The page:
The first thing to understand is that you need to recalibrate the device every time you power it on. It's a bit of pain but fast once you get the hang of the Konami Cheat Code style UI. Go to settings, Set Start and then hit the left button to start moving. When you get to the desired start point press the center button to stop the slider, long press the center button to save it and then long press again to up a level in the menu. Do the same for the end point at the right side of the slider. More long presses to get back up to the top menu.
Now the fun part. For timelapse you have Interval, Time-lapse, Stop Time, Photo and Auto Loop and the user guide is silent on what any of those might do.
When shooting a timelapse the slider is going to move, stop for a bit and shoot and then move again.
Stop Time is the total amount of time that the slider stops for each shot (seconds).
Time-lapse is the number of seconds to wait after stopping before the shot is taken. This allows the camera a chance to stabilize after being moved along the slider before a shot is taken. The system enforces at least 0.2 seconds but you probably want this a bit longer.
Shutter time is in the hands of the camera.
So if you have a 1 second shutter speed and want to shoot every 4 seconds you would set Stop Time to 4 and time-lapse to something like 1. The slider will then move, wait 1 second, trigger the shutter, wait 3 seconds (the remainder of the 4 second Stop Time) and will then move again.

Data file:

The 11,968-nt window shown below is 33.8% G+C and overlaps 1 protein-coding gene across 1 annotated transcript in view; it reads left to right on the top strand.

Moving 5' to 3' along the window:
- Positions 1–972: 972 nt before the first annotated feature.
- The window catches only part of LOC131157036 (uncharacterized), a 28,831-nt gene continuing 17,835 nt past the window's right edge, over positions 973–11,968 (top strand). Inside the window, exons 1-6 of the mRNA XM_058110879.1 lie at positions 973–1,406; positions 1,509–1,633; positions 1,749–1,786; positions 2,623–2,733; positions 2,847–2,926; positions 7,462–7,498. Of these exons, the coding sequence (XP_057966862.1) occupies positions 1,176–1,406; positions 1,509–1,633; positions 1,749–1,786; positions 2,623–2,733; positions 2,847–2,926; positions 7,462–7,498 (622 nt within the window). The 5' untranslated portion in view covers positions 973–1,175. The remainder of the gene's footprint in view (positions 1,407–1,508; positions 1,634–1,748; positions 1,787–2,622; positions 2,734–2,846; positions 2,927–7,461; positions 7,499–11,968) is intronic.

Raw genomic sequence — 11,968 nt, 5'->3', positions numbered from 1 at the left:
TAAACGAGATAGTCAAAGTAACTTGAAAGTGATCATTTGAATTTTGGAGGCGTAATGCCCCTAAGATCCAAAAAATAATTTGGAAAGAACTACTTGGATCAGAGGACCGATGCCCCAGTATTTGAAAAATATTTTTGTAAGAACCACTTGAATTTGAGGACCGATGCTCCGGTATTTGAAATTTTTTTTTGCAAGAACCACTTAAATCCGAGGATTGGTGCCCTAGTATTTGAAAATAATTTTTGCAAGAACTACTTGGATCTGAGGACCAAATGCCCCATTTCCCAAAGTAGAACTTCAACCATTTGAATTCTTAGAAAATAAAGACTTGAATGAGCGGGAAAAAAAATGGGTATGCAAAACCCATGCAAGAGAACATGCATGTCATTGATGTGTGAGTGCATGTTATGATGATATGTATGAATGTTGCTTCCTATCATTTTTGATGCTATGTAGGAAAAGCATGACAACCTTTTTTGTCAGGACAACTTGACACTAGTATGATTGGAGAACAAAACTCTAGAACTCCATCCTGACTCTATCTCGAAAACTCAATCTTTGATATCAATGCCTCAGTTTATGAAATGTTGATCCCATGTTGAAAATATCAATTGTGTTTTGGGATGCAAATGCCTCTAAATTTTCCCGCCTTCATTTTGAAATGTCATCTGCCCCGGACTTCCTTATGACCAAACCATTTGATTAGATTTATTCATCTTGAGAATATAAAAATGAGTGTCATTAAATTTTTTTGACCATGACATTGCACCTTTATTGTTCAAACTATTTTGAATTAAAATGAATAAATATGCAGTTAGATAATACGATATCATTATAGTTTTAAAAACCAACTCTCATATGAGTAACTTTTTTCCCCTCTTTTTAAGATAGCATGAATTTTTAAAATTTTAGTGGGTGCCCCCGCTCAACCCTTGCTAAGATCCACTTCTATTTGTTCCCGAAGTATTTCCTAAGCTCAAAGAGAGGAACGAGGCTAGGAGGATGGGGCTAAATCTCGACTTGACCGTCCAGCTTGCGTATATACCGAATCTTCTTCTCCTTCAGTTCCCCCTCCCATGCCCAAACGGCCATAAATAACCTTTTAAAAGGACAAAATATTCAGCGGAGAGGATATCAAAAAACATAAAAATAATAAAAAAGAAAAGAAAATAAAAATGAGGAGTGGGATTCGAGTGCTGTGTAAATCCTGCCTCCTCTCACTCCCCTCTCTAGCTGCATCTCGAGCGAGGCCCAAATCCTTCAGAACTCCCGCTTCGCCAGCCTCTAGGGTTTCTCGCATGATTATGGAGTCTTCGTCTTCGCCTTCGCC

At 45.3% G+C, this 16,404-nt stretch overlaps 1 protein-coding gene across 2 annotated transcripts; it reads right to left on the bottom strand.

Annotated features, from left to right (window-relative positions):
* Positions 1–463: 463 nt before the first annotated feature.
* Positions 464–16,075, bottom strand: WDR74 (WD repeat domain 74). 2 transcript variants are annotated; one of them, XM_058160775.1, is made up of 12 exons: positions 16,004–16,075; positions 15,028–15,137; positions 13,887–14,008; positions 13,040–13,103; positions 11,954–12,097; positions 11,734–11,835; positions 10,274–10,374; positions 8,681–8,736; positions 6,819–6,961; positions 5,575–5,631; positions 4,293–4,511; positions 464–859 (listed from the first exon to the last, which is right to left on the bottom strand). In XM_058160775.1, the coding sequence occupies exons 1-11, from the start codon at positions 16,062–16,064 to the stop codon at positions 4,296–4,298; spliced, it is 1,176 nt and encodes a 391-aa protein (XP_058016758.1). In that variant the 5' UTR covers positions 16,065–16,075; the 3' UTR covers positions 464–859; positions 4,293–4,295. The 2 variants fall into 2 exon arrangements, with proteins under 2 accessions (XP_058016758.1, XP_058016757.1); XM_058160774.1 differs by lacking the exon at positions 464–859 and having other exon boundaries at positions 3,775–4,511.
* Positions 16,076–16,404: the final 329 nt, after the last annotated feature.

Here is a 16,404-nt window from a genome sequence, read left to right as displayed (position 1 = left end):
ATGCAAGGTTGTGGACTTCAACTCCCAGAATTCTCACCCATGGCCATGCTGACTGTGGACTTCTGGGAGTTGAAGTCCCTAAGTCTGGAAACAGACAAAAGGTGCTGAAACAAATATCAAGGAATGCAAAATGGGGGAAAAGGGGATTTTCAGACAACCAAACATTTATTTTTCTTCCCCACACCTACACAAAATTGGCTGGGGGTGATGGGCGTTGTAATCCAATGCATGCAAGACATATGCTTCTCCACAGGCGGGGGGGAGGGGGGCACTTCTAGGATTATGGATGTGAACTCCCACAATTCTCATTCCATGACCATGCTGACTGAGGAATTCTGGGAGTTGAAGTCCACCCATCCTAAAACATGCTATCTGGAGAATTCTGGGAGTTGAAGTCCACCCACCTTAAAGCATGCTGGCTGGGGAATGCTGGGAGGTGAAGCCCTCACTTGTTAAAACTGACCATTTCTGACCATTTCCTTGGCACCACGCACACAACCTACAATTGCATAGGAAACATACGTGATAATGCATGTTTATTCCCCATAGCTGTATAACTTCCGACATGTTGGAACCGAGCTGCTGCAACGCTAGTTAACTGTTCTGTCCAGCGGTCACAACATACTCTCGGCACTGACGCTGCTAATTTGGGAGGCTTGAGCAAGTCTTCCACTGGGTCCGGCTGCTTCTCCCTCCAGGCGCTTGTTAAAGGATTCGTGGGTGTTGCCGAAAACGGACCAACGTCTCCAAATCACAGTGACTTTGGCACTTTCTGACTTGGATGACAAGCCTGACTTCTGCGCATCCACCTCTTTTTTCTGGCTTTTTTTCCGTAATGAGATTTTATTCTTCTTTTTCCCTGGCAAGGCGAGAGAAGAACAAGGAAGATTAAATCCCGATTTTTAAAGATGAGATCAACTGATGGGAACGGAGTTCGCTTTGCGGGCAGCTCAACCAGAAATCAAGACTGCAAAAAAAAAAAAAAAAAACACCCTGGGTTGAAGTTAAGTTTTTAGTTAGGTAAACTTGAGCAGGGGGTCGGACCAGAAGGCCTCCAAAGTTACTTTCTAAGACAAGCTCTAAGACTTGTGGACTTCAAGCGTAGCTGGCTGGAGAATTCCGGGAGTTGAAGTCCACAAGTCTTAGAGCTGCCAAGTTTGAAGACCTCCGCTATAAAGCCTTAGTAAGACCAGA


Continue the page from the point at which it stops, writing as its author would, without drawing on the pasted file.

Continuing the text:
If Auto Loop is set to No then the system will stop shooting when it reaches the end of the slider, so you can set Photo to a large number and not worry about it. If Yes the camera will go back and forth until it hits the count of photos in the Photo setting.
The last thing to worry about is how far the slider moves between shots. This is a combination of Interval and the slider speed, which you set when you start the time lapse. The minimum interval is 0.1 - I haven't tried anything else. At 70% speed this takes about 45 mins (based on the 4 second stop time) and shoots almost 700 photos which for me is a pretty decent sequence. This part is not a science so you'll need to experiment to get the result you're looking for.
When the settings all look good, hit the center button and you will go to the time lapse screen. Adjust the speed with the up and down arrows and then hit the right or left button to start shooting in that direction.
Updated 2022-08-29 17:43:
Here is some test footage at 60% speed and 0.1 interval. The video starts siding to the left (camera pans to right) at 1/1000s shutter. The last section reverses direction and has a 1s shutter with an ND3 filter to check for any shake. Both sections are shooting every 4 seconds with a 1 second 'Time-lapse' (or stabilization time) setting.